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Operational Resilience in Financial Services

By Rachel Tyler, DTCC Executive Director, Business Resiliency | March 11, 2020

As the threat of disruptions increases, the need for operational resilience - the ability for organizations to quickly adapt to changing environments - is of paramount importance. This is particularly true in the financial services sector.

Resilience - Prevention + Adaptation

Decisive steps to prevent a disruption, including detective and preventative controls, are essential. However, while prevention is still a key component of any resilience strategy, firms also need to adopt comprehensive measures that can provide for an orderly recovery and resumption of operations following a disruptive event, with minimal impact to the marketplace. A clear understanding of how all business and technical processes work from beginning to end (including an understanding of the vendors used in the supply chain) is necessary to ensure a rapid, yet safe, recovery of service in the event of a market disruption. 

Regulation of Third Parties

The trend in technology has moved to a more service-oriented model, whereby several providers are fulfilling the needs of many companies, rather than those companies develop the services themselves. This is why it is critical that, when we speak about operational resilience, we need to consider the prevalence of third parties and other outsourced providers who may support the processing of financial transactions. When looking at the changing structure of the financial services sector, how can we ensure that third-party vendors provide the same level of protection required of financial firms themselves? Risk protection needs to be the same regardless of who is providing the financial service. 

What is the resilience of the outsourced firms? How would an interruption of their business affect the supply chain? While we can gain an understanding of the control structure of a third party, it is much harder to identify how quickly an outsourced provider can return their operations online after a major disruptive event. One option is the use of the Financial Services Sector Cybersecurity Profile, which will allow third-party and outsourced service providers to demonstrate cybersecurity compliance. The Profile provides insight into the provider’s preparedness and recovery capabilities in the wake of a disruption.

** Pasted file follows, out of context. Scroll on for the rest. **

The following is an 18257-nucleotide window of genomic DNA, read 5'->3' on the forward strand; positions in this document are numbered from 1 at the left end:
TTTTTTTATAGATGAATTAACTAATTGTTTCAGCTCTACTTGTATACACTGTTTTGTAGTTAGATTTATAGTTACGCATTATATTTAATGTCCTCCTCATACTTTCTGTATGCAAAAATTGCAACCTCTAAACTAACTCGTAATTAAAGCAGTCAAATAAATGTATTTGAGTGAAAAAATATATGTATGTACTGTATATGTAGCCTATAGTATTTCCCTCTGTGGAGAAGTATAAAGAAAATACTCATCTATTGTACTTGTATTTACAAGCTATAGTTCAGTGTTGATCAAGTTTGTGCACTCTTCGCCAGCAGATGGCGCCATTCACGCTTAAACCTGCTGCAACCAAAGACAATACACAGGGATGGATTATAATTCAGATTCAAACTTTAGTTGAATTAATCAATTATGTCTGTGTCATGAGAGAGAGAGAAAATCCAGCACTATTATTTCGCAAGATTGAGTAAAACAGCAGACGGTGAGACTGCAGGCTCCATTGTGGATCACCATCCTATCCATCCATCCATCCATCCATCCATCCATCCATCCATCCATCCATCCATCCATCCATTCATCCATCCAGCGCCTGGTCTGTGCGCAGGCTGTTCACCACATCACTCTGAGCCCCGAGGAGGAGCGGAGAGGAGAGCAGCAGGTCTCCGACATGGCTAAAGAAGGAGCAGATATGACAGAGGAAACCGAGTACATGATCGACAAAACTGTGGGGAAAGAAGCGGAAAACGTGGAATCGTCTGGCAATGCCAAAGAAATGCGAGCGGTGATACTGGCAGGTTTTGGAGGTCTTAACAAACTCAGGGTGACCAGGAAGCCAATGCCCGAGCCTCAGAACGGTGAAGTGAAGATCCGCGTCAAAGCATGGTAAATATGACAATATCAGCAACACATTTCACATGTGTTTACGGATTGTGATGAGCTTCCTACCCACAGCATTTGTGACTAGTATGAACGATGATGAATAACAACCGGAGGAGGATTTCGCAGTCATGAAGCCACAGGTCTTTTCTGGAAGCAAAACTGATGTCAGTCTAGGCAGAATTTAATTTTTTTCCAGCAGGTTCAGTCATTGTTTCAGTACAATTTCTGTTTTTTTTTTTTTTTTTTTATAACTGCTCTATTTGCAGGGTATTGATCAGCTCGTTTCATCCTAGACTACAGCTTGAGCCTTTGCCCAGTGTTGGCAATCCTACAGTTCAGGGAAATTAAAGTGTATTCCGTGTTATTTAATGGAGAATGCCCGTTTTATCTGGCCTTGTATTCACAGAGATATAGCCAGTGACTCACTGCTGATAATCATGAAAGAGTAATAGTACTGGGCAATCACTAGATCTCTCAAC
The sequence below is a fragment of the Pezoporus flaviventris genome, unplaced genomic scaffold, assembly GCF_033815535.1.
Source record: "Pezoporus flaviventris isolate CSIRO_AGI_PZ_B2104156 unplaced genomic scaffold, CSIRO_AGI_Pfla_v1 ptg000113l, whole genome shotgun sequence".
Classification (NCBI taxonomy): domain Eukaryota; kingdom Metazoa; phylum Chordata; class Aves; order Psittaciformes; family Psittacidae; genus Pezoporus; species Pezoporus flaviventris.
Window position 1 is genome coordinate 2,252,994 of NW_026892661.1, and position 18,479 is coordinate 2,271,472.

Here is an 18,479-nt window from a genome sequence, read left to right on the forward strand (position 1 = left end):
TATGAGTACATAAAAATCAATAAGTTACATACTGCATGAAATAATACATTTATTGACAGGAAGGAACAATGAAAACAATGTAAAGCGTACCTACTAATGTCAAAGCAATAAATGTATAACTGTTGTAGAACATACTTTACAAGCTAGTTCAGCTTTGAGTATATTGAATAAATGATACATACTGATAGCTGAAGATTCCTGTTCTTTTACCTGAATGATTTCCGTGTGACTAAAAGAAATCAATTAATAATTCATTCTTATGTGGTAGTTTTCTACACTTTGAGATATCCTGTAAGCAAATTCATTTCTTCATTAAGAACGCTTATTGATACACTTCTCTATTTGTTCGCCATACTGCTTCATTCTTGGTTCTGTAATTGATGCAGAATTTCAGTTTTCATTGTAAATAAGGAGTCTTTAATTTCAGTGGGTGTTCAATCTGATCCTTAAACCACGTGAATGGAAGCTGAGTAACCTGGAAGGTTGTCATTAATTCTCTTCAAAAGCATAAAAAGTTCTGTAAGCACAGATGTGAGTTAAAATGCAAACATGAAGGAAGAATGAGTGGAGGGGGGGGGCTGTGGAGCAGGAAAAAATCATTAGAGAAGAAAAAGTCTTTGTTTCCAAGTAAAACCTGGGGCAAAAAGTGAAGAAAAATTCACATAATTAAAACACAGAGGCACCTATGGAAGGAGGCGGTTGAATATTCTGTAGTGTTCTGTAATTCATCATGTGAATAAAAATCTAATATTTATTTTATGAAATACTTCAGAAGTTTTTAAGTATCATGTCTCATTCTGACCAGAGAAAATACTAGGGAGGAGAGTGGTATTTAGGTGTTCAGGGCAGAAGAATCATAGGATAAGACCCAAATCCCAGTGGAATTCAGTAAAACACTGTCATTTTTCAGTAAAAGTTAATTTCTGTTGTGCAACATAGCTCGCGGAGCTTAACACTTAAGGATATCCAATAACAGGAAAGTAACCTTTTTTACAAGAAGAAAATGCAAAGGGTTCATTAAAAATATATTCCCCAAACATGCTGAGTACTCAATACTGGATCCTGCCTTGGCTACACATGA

An appropriate oversight model for third parties will require a joint effort between supervisors and the financial sector. Initiatives are needed to instill a level of confidence that these vendors can recover operations in an allotted timeframe. These efforts can include further regulatory coordination, as well as licensing and accreditation requirements. Additionally, it should be noted that, in some cases, certain third parties may exit the business or not support certain sectors if the risk doesn’t meet their business model or profitability objectives.

International Collaboration

There is a strong need for international consensus from global regulators as we build resiliency, and this must be done in partnership with businesses in the financial sector. Proposals on how best to accomplish resiliency objectives are being discussed at global levels, between the International Organization of Securities Commissions, the Financial Stability Board, and the Basel Committee on Banking Supervision along with the sector to develop a consistent, yet risk-based set of principles. But we still have much more work to accomplish.

Interruptions - regardless of nature or origin – are inevitable and pose a threat to our business models. In order to achieve operational resilience, key areas of focus going forward will be continued regulatory coordination and a coordinated framework for third-parties. At DTCC, we have long considered resilience an integral part of our business strategy, and we continually evaluate impacts to our business.



Rachel Tyler, DTCC Executive Director of Business Resiliency
Rachel Tyler

DTCC Executive Director of Business Resiliency